Skip to main content

離別校園後的哲學人生— 張兆高校友的分享|A Philosophy Major's Life after Graduation - Sharing by Alumni Mr. Ringo Cheung

26 Oct 2023
Student Achievement

Mr. Ringo Cheung Siu Ko, who graduated from the HKBU Department of Religion and Philosophy in 2009, established a social media management and multimedia production company with friends a few years ago, and is now an executive producer and a part-time lecturer at the Department of Journalism and Communication of Hong Kong Shue Yan University. Mr. Cheung happily shares his thoughts, experiences and suggestions about study and careers.


Some people think philosophy is useless, but Mr. Cheung says philosophy has taught him to adjust his mindset when facing highs and lows. Recalling his days as a production assistant at Now News, he says that the producer needed him to be meticulous and methodical in compiling information and preparing material for guest interviews. Training at the Department of Religion and Philosophy helped him to absorb and analyse new information in a logical way. Reading closely and widely as a philosophy major has also helped him become skilful in his production role for international news.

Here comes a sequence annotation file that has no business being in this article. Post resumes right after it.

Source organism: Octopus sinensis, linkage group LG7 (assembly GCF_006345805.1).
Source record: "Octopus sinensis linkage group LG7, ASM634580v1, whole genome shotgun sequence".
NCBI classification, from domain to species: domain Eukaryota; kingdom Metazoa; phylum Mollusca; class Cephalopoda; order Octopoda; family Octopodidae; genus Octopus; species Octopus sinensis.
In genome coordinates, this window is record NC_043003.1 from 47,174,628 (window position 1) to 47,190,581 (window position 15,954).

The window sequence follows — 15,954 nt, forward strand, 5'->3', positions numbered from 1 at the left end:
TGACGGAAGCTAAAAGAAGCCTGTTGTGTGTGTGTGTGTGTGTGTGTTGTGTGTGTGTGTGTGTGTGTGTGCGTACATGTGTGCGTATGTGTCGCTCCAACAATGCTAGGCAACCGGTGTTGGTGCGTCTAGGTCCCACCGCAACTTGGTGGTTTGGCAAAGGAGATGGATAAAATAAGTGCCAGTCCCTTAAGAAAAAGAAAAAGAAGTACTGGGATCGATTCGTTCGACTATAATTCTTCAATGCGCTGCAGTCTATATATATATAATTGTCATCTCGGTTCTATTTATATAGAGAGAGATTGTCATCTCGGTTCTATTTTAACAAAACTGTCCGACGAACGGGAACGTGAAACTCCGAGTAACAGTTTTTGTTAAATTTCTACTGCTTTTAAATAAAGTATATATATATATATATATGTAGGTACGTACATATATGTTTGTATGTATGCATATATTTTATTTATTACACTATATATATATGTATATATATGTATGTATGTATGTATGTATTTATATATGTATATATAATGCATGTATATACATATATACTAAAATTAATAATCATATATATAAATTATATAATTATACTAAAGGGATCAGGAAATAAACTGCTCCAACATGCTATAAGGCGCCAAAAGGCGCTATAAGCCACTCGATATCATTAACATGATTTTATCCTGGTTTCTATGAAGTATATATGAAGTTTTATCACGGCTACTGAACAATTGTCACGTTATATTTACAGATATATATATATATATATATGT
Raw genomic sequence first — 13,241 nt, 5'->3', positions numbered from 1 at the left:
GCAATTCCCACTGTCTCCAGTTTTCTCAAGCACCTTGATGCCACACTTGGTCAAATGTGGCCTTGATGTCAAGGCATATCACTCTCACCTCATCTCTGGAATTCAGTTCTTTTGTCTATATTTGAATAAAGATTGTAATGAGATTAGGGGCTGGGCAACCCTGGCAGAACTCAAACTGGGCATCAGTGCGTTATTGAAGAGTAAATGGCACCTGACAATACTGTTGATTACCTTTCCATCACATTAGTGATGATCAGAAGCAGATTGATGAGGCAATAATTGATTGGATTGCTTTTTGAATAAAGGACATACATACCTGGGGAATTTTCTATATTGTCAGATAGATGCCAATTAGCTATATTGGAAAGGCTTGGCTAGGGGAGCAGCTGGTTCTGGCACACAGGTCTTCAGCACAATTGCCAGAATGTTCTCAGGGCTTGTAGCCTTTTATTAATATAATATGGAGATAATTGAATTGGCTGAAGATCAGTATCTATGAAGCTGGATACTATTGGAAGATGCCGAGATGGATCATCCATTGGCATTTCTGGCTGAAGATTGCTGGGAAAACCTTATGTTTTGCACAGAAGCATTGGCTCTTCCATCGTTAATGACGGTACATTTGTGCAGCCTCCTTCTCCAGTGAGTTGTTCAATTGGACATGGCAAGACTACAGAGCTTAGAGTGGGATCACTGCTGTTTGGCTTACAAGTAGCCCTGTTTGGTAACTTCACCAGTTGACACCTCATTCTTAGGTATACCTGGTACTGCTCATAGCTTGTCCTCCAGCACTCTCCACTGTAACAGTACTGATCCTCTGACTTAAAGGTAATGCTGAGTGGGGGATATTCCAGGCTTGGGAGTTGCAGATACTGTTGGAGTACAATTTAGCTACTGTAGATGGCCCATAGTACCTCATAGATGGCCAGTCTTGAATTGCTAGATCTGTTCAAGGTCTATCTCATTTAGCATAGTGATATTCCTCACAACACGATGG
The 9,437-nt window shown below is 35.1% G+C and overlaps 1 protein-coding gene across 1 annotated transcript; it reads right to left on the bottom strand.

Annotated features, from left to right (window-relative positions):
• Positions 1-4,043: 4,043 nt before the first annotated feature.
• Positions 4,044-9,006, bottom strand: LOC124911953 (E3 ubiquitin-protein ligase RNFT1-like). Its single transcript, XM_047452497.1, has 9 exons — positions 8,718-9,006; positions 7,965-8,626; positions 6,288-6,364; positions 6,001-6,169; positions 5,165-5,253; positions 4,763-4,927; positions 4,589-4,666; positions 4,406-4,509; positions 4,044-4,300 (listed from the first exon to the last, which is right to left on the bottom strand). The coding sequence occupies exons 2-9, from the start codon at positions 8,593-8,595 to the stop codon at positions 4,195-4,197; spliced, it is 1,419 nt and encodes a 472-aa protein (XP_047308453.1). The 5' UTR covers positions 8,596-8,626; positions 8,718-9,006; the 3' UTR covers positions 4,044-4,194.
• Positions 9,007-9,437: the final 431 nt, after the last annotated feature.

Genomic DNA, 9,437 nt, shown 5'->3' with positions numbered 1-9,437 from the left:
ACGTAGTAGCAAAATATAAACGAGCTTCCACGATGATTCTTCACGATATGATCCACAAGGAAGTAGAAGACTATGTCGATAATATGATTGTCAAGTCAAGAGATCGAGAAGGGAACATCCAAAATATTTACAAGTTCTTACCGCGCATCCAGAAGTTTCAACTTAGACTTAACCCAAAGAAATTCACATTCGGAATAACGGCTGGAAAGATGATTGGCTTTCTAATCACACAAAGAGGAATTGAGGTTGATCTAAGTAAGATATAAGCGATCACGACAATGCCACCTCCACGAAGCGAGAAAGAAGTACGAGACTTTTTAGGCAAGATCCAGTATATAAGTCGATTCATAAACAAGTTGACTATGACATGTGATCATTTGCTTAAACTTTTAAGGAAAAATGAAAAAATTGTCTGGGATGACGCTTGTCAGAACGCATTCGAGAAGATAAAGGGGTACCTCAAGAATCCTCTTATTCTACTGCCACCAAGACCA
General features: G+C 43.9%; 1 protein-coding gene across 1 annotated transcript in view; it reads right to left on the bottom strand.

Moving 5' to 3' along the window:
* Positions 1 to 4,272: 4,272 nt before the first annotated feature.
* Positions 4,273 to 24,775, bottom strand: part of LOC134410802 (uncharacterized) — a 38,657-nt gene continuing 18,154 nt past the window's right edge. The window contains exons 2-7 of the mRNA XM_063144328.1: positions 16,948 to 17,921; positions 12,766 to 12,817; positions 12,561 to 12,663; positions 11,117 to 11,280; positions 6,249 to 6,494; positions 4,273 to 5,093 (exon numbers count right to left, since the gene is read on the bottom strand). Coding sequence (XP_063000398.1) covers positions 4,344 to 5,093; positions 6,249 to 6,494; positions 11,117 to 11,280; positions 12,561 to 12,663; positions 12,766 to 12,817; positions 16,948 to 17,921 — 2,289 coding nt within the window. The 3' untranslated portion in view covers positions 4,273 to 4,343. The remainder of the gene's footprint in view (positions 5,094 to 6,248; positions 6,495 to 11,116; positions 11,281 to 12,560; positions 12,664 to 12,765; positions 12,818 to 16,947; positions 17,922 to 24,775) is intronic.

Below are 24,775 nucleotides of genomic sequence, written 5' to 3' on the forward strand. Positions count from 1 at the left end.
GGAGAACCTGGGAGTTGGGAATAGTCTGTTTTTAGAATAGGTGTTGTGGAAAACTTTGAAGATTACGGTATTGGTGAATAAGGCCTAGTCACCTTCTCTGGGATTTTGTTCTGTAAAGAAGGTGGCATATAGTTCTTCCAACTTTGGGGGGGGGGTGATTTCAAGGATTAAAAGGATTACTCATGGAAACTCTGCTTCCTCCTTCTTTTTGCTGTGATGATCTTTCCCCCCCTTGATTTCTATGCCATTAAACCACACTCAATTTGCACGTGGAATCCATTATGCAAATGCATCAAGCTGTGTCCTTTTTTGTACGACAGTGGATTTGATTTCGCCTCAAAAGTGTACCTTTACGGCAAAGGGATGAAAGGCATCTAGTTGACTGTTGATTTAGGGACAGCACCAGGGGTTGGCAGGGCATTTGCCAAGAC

Mr. Cheung suggests several reasons that a philosophy major can be a perfect candidate for a career in the media industry. First, you must be creative and up to date, and philosophy majors are always on the lookout for new ideas. He thinks university life will just be boring if you are not interested in new ideas. Second, as a philosophy major you are aware of our ignorance. This is especially important when dealing with international news — you must verify sources of information. Third, you must be articulate and able to process information extremely fast. As a philosophy major you must read and think about complicated issues. Whichever career you are going to take, he says, you should learn to ask important questions and never assume you know all there is to know about a subject.

Mr. Cheung suggests that fresh graduates should feel confident about ttheir learning experiences and continue to sharpen their basic skills, particularly in speaking and other forms of linguistic expression. He also suggests that they should find a job they feel passionate about, connecting their interests to the world and utilising their professional knowledge in a suitable position.


Text by :

LO Yi Ching Victoria  (Department of Religion and Philosophy)

English Translation by :

CHEUNG Oi Lam Kelly (Department of Translation, Interpreting and Intercultural Studies)

Extracted from <Arts Fanfare> Issue No. 11